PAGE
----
By: Lidija Grozdanic | August - 30 - 2011
London-based design studio Minimaforms (brothers Stephen and Theodore Spyropoulos) questions how architecture can facilitate new forms of communication.Through experimental architecture, they explore these questions in hopes to open up a dialogue about social and material interaction.
Through an invitation from world renowned performance artist Stelarc, Minimaforms was asked to develop a gateway structure for Brunel University. The Gateway proposal conceived a threshold space suspended above an existing reflection pool as an exterior room and sanctuary. This structure is an open-cell system that operates as a perceptual framing device.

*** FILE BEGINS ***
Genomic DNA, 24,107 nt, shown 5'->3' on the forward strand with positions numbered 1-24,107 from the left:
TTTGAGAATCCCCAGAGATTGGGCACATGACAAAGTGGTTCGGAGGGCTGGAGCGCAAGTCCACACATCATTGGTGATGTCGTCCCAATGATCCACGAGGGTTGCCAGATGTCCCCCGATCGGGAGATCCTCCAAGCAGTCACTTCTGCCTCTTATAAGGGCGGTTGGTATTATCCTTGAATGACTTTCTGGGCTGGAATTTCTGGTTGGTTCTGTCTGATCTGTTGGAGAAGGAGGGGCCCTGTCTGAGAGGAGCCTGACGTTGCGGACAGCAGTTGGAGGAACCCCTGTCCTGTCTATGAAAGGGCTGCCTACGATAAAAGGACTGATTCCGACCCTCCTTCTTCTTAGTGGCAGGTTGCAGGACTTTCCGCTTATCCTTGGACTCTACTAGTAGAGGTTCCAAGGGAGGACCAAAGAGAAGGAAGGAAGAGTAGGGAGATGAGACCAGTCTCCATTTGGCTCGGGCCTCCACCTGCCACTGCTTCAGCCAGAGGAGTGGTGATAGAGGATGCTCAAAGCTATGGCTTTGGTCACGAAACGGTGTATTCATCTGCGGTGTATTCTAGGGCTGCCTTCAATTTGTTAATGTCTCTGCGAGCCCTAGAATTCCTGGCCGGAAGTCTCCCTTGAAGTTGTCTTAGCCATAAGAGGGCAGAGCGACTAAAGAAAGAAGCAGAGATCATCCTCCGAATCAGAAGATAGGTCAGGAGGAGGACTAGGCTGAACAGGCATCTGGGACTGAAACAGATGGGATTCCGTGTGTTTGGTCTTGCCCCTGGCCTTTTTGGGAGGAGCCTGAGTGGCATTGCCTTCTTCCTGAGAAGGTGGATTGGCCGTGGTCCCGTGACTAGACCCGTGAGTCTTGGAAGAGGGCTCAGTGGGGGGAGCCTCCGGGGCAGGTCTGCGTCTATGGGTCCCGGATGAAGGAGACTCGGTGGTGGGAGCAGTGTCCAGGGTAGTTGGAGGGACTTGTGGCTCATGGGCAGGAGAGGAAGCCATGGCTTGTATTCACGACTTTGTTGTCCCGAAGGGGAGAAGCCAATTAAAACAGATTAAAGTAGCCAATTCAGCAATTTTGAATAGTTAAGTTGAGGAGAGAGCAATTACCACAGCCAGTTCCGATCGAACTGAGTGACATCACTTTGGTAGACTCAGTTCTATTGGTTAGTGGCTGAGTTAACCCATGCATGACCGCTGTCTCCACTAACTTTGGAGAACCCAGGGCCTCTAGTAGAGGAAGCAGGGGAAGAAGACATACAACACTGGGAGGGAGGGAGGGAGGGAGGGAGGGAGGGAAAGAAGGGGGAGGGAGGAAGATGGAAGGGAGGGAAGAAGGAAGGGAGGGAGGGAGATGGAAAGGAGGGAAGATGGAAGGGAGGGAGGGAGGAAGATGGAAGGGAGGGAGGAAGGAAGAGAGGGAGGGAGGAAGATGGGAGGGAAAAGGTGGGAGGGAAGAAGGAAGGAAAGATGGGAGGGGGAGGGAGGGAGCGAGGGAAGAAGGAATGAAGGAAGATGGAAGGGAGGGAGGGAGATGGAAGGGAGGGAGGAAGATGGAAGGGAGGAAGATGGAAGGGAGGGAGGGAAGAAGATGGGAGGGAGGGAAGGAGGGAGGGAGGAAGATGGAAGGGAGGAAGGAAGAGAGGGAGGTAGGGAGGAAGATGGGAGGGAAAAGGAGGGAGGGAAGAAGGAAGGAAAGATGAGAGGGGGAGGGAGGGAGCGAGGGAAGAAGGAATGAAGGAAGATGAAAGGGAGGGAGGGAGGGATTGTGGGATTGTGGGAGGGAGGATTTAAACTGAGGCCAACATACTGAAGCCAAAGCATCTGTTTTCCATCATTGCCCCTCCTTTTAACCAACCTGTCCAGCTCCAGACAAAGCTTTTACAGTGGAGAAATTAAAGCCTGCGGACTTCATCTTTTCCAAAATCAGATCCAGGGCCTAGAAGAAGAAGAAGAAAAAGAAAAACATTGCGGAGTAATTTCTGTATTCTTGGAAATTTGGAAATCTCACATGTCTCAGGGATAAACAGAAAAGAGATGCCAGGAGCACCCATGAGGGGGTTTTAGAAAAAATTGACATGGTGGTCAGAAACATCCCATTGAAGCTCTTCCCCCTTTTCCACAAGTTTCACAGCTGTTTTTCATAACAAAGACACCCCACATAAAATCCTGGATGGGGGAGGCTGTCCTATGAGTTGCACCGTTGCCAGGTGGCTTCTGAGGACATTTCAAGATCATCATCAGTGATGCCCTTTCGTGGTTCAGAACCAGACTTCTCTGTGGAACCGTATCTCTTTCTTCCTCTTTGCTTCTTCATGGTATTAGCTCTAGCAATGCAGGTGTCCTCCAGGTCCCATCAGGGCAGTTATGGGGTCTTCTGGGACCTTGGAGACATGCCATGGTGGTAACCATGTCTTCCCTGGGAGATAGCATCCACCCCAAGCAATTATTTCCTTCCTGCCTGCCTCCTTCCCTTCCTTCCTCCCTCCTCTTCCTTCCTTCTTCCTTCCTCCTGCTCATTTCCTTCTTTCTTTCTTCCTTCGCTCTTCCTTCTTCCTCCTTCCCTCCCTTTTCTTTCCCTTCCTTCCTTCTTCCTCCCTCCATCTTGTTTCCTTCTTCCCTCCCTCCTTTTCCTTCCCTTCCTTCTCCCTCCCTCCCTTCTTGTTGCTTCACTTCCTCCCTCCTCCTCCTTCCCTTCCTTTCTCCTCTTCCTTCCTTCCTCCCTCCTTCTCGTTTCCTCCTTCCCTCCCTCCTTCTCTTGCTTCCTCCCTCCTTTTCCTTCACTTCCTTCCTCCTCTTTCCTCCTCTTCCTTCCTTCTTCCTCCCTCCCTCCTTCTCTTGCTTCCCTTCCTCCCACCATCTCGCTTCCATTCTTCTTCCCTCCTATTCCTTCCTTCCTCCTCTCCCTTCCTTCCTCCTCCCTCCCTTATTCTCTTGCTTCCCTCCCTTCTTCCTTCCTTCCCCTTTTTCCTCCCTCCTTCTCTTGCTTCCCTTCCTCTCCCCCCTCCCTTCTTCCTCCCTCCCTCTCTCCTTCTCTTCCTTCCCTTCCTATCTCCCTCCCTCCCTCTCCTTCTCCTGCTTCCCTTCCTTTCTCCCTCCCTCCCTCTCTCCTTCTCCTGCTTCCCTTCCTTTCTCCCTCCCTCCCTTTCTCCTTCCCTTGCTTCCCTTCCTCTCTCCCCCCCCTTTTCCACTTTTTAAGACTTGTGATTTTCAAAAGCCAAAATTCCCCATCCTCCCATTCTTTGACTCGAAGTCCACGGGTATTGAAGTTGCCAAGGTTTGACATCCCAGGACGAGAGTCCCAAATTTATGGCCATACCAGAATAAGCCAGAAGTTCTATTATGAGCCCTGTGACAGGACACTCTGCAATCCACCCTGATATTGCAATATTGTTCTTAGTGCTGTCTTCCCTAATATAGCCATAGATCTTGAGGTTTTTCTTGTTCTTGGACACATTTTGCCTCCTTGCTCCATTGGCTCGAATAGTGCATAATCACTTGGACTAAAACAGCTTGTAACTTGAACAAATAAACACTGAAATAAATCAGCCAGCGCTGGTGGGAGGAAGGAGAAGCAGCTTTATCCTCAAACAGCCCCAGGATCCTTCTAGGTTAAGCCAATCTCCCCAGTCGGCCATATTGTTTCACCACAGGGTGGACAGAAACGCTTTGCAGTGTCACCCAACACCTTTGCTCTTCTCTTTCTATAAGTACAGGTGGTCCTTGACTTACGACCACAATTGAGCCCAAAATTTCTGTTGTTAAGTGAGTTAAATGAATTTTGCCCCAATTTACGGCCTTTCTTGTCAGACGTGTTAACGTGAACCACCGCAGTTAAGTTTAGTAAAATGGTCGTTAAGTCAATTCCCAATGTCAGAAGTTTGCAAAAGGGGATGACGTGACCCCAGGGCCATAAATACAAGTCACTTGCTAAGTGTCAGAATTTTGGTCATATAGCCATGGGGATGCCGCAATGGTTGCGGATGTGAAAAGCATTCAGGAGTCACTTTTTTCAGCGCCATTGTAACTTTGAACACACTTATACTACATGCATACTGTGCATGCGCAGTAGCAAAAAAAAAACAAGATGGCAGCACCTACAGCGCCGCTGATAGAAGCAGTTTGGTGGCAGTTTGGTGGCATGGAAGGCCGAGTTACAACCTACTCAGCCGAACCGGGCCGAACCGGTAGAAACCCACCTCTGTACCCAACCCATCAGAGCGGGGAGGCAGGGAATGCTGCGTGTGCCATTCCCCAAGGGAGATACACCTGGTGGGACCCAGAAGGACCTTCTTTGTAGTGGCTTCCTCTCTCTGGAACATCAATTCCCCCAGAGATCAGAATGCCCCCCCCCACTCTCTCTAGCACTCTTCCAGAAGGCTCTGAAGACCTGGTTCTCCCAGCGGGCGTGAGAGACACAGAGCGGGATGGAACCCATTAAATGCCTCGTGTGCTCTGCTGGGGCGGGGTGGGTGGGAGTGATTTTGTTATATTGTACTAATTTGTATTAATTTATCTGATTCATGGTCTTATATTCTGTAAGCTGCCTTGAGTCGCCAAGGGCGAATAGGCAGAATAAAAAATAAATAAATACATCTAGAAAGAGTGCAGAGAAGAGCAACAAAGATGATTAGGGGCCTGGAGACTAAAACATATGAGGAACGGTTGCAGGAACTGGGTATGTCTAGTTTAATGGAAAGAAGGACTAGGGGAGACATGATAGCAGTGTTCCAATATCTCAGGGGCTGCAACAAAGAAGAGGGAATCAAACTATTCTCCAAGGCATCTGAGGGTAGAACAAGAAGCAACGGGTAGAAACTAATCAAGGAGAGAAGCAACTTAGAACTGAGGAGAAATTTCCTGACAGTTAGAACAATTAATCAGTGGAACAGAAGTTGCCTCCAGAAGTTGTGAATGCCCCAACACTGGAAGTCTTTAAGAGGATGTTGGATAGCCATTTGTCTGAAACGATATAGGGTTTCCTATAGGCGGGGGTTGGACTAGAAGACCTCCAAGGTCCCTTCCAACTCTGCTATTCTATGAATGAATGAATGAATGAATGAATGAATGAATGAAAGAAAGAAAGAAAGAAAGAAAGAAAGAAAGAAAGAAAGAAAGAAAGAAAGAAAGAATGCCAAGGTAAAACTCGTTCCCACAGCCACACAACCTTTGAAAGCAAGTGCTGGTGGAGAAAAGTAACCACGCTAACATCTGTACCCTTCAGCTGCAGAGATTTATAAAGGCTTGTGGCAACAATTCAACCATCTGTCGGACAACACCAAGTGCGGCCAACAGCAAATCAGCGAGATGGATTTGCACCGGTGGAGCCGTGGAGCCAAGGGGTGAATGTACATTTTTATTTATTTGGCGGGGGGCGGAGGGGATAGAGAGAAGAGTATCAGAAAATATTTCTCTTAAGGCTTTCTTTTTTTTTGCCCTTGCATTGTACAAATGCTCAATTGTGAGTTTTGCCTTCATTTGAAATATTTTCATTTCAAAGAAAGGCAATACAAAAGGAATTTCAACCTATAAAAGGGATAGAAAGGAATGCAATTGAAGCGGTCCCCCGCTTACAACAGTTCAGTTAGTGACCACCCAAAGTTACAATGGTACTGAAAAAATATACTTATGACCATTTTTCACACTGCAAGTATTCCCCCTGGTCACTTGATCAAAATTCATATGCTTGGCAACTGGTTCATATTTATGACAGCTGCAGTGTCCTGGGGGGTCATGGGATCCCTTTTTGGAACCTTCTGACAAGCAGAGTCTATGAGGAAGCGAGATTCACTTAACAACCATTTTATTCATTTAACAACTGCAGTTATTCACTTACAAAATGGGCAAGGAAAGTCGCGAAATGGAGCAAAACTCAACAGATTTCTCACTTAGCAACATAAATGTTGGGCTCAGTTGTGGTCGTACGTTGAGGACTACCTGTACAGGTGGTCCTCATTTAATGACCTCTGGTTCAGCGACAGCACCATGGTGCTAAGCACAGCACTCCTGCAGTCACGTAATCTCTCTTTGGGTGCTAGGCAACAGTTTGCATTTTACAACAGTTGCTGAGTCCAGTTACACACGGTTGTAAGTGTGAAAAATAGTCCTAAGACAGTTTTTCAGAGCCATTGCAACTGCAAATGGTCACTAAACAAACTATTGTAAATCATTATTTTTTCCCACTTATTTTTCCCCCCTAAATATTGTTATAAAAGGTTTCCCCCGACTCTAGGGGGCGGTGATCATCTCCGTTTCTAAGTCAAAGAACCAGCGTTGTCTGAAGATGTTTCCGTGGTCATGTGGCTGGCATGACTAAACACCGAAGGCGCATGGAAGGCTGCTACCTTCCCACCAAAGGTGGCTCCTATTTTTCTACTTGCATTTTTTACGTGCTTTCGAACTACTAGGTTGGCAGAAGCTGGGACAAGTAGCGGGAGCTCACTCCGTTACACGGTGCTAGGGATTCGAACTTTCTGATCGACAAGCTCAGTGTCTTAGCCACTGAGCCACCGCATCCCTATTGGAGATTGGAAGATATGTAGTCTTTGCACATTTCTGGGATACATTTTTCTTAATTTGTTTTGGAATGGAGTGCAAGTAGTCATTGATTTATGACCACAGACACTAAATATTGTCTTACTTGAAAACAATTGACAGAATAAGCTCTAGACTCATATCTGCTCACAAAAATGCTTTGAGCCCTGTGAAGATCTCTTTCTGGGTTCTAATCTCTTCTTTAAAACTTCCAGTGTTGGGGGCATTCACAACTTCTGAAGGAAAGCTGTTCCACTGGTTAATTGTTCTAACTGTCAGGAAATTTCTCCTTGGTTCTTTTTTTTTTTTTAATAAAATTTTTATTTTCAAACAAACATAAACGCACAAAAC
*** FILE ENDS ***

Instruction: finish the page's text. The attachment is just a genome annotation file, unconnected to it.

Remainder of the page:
Deployed through an open-cell network are a series of operable convex and concave lenses, amplifying and collapsing the experiential relationships between users and their context. Developed through a parametrically controlled cellular deployment system, these lenses are distributed with both optical and structural parameters at play. The underbellies of these lenses extend as part of a three-dimensional fibre-field in which structural fibres and optic hairs are set out. The access plane hovering over the water surface of the reflection pool is constructed as a series of walkable lily pads that enable users to experience a complete sensorial displacement as one moves through this architecture of interface.